Presented in part at the 62nd Annual Meeting of the American Academy of Forensic Sciences, February 22–27, 2010, in Seattle, WA.
TECHNICAL NOTE PATHOLOGY/BIOLOGY
Changes in the Morphology and Presumptive Chemistry of Impact and Pooled Bloodstain Patterns by Lucilia sericata (Meigen) (Diptera: Calliphoridae)†
Article first published online: 6 MAY 2011
© 2011 American Academy of Forensic Sciences
Journal of Forensic Sciences
Volume 56, Issue 5, pages 1315–1318, September 2011
How to Cite
Fujikawa, A., Barksdale, L., Higley, L. G. and Carter, D. O. (2011), Changes in the Morphology and Presumptive Chemistry of Impact and Pooled Bloodstain Patterns by Lucilia sericata (Meigen) (Diptera: Calliphoridae). Journal of Forensic Sciences, 56: 1315–1318. doi: 10.1111/j.1556-4029.2011.01800.x
- Issue published online: 2 SEP 2011
- Article first published online: 6 MAY 2011
- Received 11 Mar. 2010; and in revised form 20 June 2010; accepted 14 Aug. 2010.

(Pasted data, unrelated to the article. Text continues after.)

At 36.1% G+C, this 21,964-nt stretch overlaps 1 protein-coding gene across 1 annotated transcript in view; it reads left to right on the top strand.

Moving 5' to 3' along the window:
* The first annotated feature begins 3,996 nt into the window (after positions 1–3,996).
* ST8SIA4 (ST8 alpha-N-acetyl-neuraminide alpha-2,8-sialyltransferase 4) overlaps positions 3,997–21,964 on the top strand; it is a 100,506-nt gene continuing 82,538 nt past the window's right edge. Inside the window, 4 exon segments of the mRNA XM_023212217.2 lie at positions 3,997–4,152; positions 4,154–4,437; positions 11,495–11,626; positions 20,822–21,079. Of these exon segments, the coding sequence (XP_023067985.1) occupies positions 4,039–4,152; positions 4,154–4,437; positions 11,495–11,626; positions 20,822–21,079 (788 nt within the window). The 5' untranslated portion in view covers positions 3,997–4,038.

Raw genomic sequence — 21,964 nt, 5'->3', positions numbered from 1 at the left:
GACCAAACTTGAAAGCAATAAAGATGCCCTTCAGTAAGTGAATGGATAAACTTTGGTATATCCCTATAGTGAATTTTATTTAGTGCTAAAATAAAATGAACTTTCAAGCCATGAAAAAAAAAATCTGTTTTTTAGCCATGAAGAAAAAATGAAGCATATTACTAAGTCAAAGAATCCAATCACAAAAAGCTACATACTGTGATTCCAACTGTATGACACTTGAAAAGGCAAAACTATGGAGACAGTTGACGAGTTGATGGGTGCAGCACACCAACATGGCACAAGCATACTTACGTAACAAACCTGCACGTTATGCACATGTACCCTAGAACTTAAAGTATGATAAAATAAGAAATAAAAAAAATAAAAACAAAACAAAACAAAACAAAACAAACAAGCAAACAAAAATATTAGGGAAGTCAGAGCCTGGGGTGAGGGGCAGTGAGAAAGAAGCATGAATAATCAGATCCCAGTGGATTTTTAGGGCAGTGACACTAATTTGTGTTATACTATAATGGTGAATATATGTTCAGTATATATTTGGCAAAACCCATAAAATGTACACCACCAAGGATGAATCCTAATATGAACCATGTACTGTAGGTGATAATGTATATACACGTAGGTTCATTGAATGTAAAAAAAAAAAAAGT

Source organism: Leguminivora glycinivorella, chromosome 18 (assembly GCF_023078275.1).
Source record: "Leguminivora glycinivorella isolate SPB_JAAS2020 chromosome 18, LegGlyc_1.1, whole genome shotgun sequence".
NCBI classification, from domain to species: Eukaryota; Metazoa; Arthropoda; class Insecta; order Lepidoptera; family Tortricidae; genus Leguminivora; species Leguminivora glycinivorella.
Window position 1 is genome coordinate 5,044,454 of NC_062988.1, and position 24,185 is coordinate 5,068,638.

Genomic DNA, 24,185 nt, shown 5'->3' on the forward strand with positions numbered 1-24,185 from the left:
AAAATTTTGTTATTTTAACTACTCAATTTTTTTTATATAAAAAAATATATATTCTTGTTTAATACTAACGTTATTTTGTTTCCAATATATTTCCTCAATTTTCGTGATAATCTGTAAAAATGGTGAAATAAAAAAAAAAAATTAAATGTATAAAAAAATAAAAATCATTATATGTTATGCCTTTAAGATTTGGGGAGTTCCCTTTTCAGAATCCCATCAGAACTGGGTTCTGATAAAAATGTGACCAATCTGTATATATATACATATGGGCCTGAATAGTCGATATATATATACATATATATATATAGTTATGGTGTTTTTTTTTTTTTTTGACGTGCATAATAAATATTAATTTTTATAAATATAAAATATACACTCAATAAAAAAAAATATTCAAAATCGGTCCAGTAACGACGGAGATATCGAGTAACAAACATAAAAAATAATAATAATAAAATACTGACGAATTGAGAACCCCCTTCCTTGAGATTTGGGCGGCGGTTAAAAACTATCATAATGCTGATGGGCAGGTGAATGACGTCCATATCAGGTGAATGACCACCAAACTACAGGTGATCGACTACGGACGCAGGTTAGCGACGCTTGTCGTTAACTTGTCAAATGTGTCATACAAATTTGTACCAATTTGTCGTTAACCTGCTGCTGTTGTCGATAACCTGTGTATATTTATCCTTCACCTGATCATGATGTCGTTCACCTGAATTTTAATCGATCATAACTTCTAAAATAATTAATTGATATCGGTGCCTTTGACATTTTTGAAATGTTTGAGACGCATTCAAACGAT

- forensic science;
- forensic entomology;
- bloodstain pattern analysis;
- insect stains;
- blow fly;
Abstract: Bloodstain pattern analysis can be critical to accurate crime scene reconstruction. However, bloodstain patterns can be altered in the presence of insects and can confound crime scene reconstruction. To address this problem, we conducted a series of controlled laboratory experiments to investigate the effect of Lucilia sericata (Meigen) on impact bloodstains and pooled bloodstains in association with three combinations of common surfaces (linoleum/painted drywall, wood floor/wallpaper, and carpet/wood paneling). L. sericata fed from the pooled bloodstains and added insect stains through regurgitation and defecation of consumed blood. L. sericata formed defecatory trails of insect stains that indicated directionality. Defecatory stains fluoresced when viewed at 465 nm with an orange filter. These observations differed from Calliphora vicina insect stains because feeding on blood spatter was not observed and trails of insect stains were formed by L. sericata. The fluorescence of defecatory stains can be used as a method to detect insect stains and discriminate them from real bloodstains.